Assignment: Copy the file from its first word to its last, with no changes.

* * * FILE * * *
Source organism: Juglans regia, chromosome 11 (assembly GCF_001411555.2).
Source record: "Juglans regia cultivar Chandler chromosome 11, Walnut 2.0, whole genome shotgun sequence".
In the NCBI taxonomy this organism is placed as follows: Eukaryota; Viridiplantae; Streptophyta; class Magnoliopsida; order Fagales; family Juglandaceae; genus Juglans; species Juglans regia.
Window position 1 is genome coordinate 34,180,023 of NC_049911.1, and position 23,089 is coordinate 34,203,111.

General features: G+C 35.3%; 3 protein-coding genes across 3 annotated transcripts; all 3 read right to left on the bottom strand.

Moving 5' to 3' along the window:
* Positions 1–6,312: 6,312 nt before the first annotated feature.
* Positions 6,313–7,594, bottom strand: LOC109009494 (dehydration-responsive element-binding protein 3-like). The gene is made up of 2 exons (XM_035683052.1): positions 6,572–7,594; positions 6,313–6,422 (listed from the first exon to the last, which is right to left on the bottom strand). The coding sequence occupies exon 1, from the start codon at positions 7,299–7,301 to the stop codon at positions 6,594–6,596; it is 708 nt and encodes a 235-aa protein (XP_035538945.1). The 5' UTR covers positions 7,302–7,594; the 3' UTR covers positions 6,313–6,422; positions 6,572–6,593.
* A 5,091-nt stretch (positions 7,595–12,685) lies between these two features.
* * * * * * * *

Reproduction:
Source organism: Juglans regia, chromosome 11 (assembly GCF_001411555.2).
Source record: "Juglans regia cultivar Chandler chromosome 11, Walnut 2.0, whole genome shotgun sequence".
In the NCBI taxonomy this organism is placed as follows: Eukaryota; Viridiplantae; Streptophyta; class Magnoliopsida; order Fagales; family Juglandaceae; genus Juglans; species Juglans regia.
Window position 1 is genome coordinate 34,180,023 of NC_049911.1, and position 23,089 is coordinate 34,203,111.

General features: G+C 35.3%; 3 protein-coding genes across 3 annotated transcripts; all 3 read right to left on the bottom strand.

Moving 5' to 3' along the window:
* Positions 1–6,312: 6,312 nt before the first annotated feature.
* Positions 6,313–7,594, bottom strand: LOC109009494 (dehydration-responsive element-binding protein 3-like). The gene is made up of 2 exons (XM_035683052.1): positions 6,572–7,594; positions 6,313–6,422 (listed from the first exon to the last, which is right to left on the bottom strand). The coding sequence occupies exon 1, from the start codon at positions 7,299–7,301 to the stop codon at positions 6,594–6,596; it is 708 nt and encodes a 235-aa protein (XP_035538945.1). The 5' UTR covers positions 7,302–7,594; the 3' UTR covers positions 6,313–6,422; positions 6,572–6,593.
* A 5,091-nt stretch (positions 7,595–12,685) lies between these two features.